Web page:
Putting together the back copy for my newest 1955 All-American style custom football card reminded me that, as useful as the internet can be in gathering data, it is also a minefield of misinformation.
It's only been in about the last year that I became aware that 1970s-80s TV star Robert Urich had played college football at Florida State. That made him a perfect candidate for my ever-expanding checklist of '55 custom football cards.
A quick search on eBay landed me a copy of his 1991 Collecgiate Collection card, with a dynamic school publicity photo of Urich in action. That photo appears to be the only known picture of Urich as an FSU player.
The picture was really all I was able to use from that card, though, in making my own. Virtually everything that was written on the back about his Seminole career was wrong. The CC card lists him as a linebacker and as "a member of Florida State's 'Seven Magnificents.'"
In reality, Urich was a backup center, and he wasn't even on the 1964 FSU team's whose shaved-head defensive line and linebackers, the Seven Magnificents, held their opponents to just 85 points in their 9-1-1 season.
Those errors were repeated in various forms on many different web sites and a cursory Google search would have found me compounding the misinformation on my card's write-up.
Fortunately, I found a site (nolefan.org) that reproduced the Florida State Football Handbooks for that era, and was able to obtain essentially first-hand information about Urich's college gridiron days. While Urich was on the 'Noles roster for 1965 and 1966, he appears to have played only in 1965, when a knee to the helmet in the Alabama game effectively ended his playing career.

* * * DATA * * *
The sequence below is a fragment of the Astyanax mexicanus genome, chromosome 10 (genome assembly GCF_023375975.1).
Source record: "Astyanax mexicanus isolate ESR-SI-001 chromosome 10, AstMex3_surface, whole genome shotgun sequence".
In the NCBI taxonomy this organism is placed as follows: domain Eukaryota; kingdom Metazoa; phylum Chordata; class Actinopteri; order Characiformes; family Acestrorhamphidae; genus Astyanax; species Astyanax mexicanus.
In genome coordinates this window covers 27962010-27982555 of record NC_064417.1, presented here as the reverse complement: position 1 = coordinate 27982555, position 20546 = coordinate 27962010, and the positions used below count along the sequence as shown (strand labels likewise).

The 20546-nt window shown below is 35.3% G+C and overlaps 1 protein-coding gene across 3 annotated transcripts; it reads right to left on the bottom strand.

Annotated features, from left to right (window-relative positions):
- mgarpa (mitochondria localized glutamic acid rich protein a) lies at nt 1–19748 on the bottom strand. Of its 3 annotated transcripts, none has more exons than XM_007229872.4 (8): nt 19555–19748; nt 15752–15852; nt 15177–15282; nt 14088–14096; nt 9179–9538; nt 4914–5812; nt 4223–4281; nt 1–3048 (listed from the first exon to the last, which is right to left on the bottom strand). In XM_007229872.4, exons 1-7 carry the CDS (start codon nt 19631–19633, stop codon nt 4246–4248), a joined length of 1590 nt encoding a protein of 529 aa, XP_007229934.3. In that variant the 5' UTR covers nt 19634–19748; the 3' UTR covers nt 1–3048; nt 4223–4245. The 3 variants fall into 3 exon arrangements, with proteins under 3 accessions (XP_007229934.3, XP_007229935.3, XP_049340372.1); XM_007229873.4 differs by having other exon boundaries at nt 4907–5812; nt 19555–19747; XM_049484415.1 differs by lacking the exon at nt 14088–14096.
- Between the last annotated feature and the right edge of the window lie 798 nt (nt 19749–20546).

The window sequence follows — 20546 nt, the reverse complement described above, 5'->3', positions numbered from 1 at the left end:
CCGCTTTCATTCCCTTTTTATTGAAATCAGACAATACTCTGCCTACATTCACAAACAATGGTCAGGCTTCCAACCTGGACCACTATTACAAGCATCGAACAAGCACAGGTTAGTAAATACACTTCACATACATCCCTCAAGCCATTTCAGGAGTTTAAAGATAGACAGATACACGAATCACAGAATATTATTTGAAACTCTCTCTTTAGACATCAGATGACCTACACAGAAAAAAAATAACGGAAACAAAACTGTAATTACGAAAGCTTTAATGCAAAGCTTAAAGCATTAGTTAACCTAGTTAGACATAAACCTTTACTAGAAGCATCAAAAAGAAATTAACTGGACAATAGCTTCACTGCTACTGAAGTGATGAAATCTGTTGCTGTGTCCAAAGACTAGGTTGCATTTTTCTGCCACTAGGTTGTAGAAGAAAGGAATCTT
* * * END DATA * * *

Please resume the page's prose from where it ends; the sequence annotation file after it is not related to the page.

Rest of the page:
Urich had been a multi-sport star athlete at his Tornoto (Ohio, not Ontario) high school. His biology teacher there had been football coach when then-current FSU head coach Bill Peterson attended the school. Urich's teacher sent Peterson game films and Urich received a four-year football scholarship to Florida State. After he was knocked off the active roster, Urich continued to serve the team by filming its games.
Urich graduated in 1968 with a B.A. in radio/television communications, then went on to Michigan State where he received a masters degree in Broadcasting Research and Management in 1971.
Working in ad sales at WGN in Chicago, Urich connected with another former FSU football player, Burt Reynolds, who got him a stage role, then invited him to crash at his place in Los Angeles while he pursued an acting career.
In 1973, Urich became the "Bob" in the TV series Bob & Carol & Ted & Alice. That role was followed up with starring roles in the series S.W.A.T., as private eye Dan Tanna in Vega$, in Soap, The Lazarus Man, and, perhaps his best-known episodic television role, as the Boston private detective with no first name in the series Spenser: For Hire, based on the novels by Robert B. Parker. In all, Urich had nearly constant work on 15 different weekly series over nearly 30 years.
He interspersed the series work with many made-for-TV movies, including the lead role as Steelers running back Rocky Bleier in Fighting Back, and as Jake Spoon in the miniseries, Lonesome Dove.
While his television commitments kept him busy, Urich found time for several significant movie roles, including Magnum Force, Ice Pirates and Turk 182!.
Urich died at the age of 55 in 2002, of synovial cell sarcoma, a rare form of cancer.